In about 2 weeks there will be a great webinar panel discussion on the business and technology architecture concerns in automating your cloud and how to measure the value. Unleashing automation solutions to do what they do best may make or break a company’s IT strategy over the next few quarters as those cloud journeys begin.
The webinar,IT Automation Unplugged, a panel discussion moderated by Glenn O’Donnell of Forrester will indeed be a cool event to listen in to. Not only has Glenn followed this space for many years but he also has some really insightful perspectives on the Journey to Cloud. This webinar has the potential to highlight some really pointed dialog between myself and Brad Adams of rPath, Nand Mulchandani of ScaleXtreme, and Luke Kanies of Puppetlabs. I bet the sparks might fly as we trade our perspectives on the huge demand for private and public clouds and need for enterprises to show value quickly.
This brings me to a great phrase I heard this week from one of our customers. It was used in the context of their employees using their company’s private cloud. It was “High Governance”. It was seriously lacking in their current solution which highly leveraged their virtualization vendor’s software. I probed them on what they meant by “High Governance”. It was mostly around ensuring that individuals that provision services would get access to only the services, cloud data center locations, and specific providers that they are entitled to. While this is not a new concept, the element that grabbed my attention was that IT shops have a strong need for different sourcing strategies based upon end user role, organization, location, and any number of policy settings in their Active Directory or LDAP.
“High Governance” means ensuring that your cloud users get ONLY what they are entitled to in your IT policy. No more generic UIs for generic users or uber UIs for unknown hypothetical users. The cloud is now a strongly governed personal experience, what a novel concept.
I wonder what the panel will think about this. Please attend if you get a chance.
Recently, I participated in a conversation with our LinkedIn community on GETideas.org. The crux of the discussion was labels--should there be a universal taxonomy for terms such as Global Education, and would trying to foster global adoption of such terms speed up the transformation of the societal challenges we face today? It got me thinking about all sorts of terms that pop into our language stream. One day you’re talking about the “inequalities of the distribution of wealth and the effects of taxation on global markets;” the next day you’re texting an associate and summing up your thought stream with the word “Occupy”.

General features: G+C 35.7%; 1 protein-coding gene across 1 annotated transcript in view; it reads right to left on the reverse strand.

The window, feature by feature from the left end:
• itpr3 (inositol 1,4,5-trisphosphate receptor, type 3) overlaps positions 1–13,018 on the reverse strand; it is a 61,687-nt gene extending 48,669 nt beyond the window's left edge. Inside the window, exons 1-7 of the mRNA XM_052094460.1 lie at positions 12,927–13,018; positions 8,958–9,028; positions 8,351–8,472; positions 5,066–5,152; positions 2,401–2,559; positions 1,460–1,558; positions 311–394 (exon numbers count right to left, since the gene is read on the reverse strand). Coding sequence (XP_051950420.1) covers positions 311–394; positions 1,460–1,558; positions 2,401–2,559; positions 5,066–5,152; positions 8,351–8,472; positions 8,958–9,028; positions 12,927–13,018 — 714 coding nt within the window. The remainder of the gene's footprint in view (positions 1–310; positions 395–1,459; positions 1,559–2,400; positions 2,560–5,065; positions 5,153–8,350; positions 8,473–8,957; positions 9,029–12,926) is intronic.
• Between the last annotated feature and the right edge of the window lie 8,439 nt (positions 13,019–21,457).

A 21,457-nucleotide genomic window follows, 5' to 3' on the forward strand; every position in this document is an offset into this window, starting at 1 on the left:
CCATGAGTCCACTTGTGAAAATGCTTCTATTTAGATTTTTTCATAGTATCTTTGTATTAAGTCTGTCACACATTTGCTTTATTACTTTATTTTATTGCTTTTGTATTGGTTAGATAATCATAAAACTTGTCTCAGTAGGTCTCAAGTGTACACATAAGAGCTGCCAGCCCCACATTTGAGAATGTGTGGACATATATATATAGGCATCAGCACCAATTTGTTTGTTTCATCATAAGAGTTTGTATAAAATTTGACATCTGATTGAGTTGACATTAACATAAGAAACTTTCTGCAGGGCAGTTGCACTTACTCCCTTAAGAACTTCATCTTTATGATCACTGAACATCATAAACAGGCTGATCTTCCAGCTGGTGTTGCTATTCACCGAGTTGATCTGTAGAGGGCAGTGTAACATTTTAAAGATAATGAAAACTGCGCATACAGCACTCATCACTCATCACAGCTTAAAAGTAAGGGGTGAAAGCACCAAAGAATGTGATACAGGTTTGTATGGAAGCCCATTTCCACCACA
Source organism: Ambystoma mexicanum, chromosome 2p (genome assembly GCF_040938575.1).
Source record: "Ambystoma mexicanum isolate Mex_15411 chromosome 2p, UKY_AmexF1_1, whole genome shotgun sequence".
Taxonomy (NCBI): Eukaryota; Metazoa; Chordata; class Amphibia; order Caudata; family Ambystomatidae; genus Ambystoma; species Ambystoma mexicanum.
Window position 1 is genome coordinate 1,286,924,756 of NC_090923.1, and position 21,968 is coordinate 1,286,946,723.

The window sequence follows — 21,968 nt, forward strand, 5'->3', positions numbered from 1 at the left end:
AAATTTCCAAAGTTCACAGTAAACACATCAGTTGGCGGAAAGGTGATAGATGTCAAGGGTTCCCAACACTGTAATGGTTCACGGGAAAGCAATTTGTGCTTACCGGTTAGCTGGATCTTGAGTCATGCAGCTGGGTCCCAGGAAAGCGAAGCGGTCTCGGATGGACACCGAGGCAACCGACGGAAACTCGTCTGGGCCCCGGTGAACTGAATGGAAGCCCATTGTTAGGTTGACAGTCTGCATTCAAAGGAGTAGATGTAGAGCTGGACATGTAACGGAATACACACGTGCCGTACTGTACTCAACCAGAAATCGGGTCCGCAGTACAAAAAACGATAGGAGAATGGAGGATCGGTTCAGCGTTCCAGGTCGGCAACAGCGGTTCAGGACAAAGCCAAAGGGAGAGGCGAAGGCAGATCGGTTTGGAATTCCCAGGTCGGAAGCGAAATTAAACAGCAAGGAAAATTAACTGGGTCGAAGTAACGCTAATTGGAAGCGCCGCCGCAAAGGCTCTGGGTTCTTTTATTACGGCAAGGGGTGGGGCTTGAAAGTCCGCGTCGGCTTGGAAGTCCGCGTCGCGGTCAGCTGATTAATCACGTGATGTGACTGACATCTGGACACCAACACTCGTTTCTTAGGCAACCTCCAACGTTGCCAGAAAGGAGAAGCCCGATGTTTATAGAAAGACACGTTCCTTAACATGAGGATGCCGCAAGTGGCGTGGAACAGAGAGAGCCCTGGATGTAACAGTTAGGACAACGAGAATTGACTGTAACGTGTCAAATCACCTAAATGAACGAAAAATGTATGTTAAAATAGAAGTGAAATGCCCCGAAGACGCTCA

In my preparation for a panel discussion called Why enterprise Social Media Loves Social Good?, I poked around online to see if there was any consistency in the meaning for the term “social good”. Almost all the discussions and posts I found connected “social good” directly to its use within the business community. While businesses vary in their approaches to social good, this definition seems to be a common one: “A good or service that benefits the largest number of people in the largest possible way. Some classic examples of social goods are clean air, clean water and literacy; in addition, many economic proponents include access to services such as healthcare in their definition of the social or “common good”. (Source: http://www.investopedia.com/terms/s/social_good.asp) Read More »
I just finished an interview on the topic of “Cloud in Manufacturing” with a German machine-building and factory automation magazine. The interview ran an hour longer than scheduled—an indication of the publication’s interest, as well as its lingering doubts about whether cloud services truly can benefit “real manufacturing.”
We discussed an abundance of cloud-related ideas – most pertaining to obvious areas such as web presence in marketing, after-sales application hosting to make field engineers more productive, and collaboration as a service to enable partners and suppliers to work together more effectively on large projects.
The uncharted cloud territory, however, is the area that manufacturers see their “core”: the physical making of things. Can cloud play a role in supply chain management (yes, it can)? Will there be a cloud service for motion control (due to latency and determinism considerations, not yet) and for asset management and MIS applications (yes)? Read More »
Today, we released Cisco’s 2011 Corporate Social Responsibility Report. It’s our seventh and it covers our CSR efforts in the areas of governance and ethics, value chain, our people, society, and the environment.
Since the founding of our longest-running CSR program, the Cisco Networking Academy in 1997, our efforts have been authentically grown from the inside out with enthusiastic support from our employees. We believe technology is a powerful tool that can not only help our customers thrive, but bring people together to transform lives, build communities and preserve the environment.
Before you stifle a yawn, consider this: Sound records and information management means that employees up and down the corporate ladder follow consistent policies and procedures. This translates into strict compliance with laws and regulations and contributes to overall organizational success. And it gives shareholders, customers, regulators, and employees confidence. Read More »